The operative word engine 36 can receive semantic roles from the semantic parser 32, and modifiers can be identified by the grammatical relation labeler 34. If a modifier exists, the rule can mark it as an operative word. If no modifier can be found, the selected element can become an operative word. If the engine finds a word that is marked as “given” or belongs to or constitutes a discourse marker, it can proceed to the next rule. For each sense group, the operation can complete when an operative word is identified.

In an alternative embodiment, the system of the invention may omit a semantic parser 32, and can instead select operative words based on grammatical relations provided by the grammatical relation labeler 34. In one example, a hierarchy of the most to the least likely candidate for operative words is: object>subject>verb.

Another embodiment of the invention omits both the semantic parser 32 and the grammatical relation labeler 34, and can use part-of-speech (“POS”) tags and syntactic constituents to find operative words. Some exemplary rules for such a system are shown in FIGS. 7A-C.

The transcriber 16 can provide the text to be spoken with base Lessac pronunciation units and lexical stress. Then, the phrasing module 24 can mark the text with primary breaks, following which system processing can advance to the link-and-play-engine 26. The link-and-play-engine 26 can add playability information to consonant units, if desired. The link-and-play-engine 26 can contain a set of rules, such as is shown in FIGS. 8A-C, that, following Lessac's speech principles, can identify whether a consonant is sustainable or percussive, can generate linking information, for example direct linking, play and link, prepare and link information, and add connectives when selected vowels can be followed by another vowel. For example, given the input of the base units shown in the previous example, the link-and-play-engine 26 can output:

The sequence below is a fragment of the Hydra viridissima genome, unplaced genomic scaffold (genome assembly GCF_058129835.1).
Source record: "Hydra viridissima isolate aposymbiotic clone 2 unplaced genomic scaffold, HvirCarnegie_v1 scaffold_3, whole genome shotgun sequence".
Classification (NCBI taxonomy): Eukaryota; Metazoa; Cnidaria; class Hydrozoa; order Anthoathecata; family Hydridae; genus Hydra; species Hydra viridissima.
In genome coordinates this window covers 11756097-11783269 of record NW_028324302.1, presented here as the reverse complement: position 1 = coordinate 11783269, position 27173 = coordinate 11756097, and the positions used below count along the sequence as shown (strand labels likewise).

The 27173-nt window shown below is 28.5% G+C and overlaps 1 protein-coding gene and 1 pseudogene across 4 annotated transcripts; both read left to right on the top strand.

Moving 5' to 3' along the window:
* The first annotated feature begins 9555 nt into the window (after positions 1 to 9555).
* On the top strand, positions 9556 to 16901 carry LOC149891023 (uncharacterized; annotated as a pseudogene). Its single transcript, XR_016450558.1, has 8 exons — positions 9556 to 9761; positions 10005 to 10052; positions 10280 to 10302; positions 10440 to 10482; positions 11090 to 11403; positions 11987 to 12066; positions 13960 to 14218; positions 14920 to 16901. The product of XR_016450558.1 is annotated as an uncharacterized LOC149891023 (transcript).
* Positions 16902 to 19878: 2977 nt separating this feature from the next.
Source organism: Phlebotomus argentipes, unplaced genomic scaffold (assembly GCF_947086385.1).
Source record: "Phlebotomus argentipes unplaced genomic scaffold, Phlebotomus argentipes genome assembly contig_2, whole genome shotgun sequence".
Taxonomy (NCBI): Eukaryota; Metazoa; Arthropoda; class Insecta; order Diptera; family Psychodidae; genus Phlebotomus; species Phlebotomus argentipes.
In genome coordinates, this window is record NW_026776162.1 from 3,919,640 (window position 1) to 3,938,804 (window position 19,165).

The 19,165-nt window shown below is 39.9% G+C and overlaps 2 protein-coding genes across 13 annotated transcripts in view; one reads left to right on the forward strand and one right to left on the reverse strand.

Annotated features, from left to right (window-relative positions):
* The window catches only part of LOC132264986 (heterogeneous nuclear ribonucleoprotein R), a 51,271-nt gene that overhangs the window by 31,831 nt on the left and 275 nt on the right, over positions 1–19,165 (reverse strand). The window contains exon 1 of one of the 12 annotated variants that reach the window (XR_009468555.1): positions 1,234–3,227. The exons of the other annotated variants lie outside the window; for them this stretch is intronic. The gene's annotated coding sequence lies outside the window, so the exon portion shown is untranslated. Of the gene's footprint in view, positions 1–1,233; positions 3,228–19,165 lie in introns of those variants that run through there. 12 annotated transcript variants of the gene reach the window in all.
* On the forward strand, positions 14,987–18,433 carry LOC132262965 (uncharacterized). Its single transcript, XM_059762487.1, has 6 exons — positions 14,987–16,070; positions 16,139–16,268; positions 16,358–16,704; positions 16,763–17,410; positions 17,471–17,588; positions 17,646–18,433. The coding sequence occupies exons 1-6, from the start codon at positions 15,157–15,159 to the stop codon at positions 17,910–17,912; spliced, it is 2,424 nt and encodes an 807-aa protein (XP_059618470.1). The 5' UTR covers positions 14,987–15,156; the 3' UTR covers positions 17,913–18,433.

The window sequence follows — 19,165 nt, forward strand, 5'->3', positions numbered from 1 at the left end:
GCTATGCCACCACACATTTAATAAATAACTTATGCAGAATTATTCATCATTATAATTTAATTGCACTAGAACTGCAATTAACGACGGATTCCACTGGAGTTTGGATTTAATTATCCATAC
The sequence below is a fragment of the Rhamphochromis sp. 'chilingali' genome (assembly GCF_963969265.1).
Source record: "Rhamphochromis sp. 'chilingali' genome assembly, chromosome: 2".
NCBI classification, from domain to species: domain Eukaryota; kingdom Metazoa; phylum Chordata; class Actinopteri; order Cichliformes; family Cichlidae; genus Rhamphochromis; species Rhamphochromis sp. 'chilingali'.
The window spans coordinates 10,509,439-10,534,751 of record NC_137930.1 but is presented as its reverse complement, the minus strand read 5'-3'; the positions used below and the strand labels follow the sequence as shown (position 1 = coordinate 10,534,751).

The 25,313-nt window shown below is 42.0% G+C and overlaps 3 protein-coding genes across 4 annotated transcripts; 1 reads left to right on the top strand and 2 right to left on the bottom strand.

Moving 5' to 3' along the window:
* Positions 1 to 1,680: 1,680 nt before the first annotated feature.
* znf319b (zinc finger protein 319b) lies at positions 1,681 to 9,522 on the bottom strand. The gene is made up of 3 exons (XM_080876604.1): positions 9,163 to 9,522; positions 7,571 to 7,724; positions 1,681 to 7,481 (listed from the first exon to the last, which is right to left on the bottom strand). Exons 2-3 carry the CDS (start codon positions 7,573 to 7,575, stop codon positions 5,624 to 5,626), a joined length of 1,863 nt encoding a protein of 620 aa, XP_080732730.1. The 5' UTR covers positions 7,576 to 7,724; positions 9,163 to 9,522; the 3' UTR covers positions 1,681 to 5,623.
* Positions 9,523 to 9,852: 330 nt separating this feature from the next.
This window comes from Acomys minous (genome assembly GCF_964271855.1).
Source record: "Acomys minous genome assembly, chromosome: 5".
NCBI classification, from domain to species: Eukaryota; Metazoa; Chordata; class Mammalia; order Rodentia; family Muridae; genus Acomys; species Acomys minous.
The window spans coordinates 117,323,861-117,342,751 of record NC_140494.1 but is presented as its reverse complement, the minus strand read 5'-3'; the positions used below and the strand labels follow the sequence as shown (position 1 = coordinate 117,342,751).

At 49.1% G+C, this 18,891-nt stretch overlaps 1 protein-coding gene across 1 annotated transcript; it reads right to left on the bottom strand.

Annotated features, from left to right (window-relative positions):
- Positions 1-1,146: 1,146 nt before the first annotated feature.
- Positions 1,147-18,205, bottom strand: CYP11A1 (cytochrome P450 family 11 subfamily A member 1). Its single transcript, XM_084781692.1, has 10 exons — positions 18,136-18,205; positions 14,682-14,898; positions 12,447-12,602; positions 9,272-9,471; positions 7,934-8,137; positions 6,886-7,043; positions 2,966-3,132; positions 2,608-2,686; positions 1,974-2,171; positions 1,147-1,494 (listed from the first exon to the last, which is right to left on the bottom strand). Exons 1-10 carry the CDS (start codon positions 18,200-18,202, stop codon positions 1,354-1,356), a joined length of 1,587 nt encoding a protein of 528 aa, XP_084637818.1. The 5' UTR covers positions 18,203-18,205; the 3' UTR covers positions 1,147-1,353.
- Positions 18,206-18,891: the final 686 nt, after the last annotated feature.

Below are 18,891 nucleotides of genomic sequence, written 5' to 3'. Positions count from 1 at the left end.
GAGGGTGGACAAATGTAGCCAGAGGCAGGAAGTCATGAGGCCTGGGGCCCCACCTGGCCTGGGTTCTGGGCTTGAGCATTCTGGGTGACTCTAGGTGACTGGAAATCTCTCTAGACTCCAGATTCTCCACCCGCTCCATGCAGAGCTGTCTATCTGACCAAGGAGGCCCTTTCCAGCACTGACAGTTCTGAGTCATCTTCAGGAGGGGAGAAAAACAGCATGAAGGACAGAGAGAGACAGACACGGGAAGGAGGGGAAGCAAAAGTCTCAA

which can be transformed into the following markup:

Sydney y already = left = home = .
(a), (c), (f), (g), (h), and (k) are consonants before a vowel. Because these consonants are felt so briefly as a person moves toward the pronunciation of the upcoming vowel, they are not playable and thus are not marked. The cU tag marked (b) signifies that the sound is prepared. This can occur when there is a sequence of two sounds with the same or nearly the same points of articulation. In this case, the speaker can prepare the first consonant, for example by putting the lips and the tongue in the position for the first consonant, and fully executing the following identical or cognate consonant. This ensures that the first consonant will not be dropped in speech. Preparation of a consonant can be marked by a slash through the consonant. Next, as the first word ends with the Y-buzz vowel and the vowel is followed by another vowel, the Y-connective (cYa) can be added. The phones with the cT tag, e.g., (e), (i) and (l), are sustainable. Finally, the cF tag, as seen in (j), indicates that the phone should be played as a percussive consonant and linked to the next word. The above is exemplary of a method of automated annotation which can code, markup or annotate text with an expressive prosody pursuant to the teachings of the Lessac voice training system. Other automated annotation methods that can be employed will be or become apparent to a person of ordinary skill in the art. The teachings of other speech training or voice coaching systems, for example the methods of Kristin Linklater of Columbia University theater division, or other methods, can be employed and applied, if desired. A comparison between Lessac consonant units provided by the link-and-play-engine 26 and the IPA units is shown in Table 2 below.